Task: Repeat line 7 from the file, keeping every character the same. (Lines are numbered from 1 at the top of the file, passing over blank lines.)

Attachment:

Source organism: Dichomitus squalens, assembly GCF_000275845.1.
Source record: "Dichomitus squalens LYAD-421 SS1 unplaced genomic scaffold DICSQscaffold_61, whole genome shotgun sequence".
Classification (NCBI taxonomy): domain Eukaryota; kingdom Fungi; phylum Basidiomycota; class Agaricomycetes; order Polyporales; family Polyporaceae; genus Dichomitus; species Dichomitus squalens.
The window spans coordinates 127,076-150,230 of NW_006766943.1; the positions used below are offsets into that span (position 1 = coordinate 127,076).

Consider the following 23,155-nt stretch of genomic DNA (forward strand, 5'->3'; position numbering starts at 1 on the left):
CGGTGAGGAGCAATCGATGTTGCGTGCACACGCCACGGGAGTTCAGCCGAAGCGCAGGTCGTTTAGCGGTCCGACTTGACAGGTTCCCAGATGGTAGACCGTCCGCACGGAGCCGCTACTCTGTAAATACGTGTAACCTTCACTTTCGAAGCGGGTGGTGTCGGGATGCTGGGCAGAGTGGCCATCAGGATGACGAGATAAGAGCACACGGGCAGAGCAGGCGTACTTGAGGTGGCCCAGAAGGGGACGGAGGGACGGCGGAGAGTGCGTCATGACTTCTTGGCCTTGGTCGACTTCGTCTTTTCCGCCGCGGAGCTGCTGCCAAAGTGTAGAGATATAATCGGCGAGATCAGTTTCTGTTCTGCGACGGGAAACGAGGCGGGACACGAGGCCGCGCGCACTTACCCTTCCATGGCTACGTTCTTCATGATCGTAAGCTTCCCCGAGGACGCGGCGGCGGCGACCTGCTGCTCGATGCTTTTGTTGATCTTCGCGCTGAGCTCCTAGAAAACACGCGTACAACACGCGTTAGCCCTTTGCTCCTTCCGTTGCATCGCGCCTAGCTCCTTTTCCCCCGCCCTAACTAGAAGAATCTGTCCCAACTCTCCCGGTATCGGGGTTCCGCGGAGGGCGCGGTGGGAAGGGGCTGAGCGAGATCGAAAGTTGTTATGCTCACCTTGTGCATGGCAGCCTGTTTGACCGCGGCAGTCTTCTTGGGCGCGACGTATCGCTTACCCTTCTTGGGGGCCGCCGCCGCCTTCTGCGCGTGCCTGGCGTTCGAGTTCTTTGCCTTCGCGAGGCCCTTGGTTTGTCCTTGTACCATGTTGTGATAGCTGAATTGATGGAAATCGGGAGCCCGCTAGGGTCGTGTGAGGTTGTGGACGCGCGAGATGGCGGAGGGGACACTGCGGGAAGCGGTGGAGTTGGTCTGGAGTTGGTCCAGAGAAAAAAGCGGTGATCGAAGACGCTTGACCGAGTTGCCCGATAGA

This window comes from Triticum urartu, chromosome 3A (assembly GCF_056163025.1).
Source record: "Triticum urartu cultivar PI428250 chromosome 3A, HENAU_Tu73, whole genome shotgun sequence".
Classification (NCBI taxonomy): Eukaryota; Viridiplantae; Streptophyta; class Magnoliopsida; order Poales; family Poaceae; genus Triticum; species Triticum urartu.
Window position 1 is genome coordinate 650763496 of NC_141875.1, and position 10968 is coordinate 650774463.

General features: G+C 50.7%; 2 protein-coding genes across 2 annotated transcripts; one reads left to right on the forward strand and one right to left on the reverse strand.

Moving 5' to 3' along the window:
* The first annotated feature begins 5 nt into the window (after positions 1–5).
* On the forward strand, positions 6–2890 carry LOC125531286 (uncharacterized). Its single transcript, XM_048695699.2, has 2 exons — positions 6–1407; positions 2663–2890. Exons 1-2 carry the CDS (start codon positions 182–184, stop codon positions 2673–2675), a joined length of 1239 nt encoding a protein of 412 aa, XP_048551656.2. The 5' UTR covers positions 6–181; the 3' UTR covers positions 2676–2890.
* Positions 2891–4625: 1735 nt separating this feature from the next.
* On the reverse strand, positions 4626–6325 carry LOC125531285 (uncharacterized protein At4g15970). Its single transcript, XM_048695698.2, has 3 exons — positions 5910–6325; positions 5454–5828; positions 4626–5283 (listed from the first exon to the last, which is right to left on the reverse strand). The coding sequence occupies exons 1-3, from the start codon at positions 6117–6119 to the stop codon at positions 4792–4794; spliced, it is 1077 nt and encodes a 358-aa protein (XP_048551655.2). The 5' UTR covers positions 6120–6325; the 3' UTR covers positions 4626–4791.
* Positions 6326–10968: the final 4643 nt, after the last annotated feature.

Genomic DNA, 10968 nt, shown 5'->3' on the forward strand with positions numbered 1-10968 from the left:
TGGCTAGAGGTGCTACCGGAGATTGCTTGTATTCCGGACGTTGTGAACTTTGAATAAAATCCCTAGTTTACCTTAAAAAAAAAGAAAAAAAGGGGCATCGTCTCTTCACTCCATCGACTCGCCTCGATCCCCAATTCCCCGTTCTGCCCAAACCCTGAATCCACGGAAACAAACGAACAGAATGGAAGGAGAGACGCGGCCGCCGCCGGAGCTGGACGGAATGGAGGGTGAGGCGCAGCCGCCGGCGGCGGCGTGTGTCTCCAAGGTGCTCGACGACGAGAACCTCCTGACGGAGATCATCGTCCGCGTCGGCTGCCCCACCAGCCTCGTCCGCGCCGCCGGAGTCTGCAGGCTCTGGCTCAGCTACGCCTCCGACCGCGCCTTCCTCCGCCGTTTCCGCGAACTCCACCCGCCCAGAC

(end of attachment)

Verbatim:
This window comes from Triticum urartu, chromosome 3A (assembly GCF_056163025.1).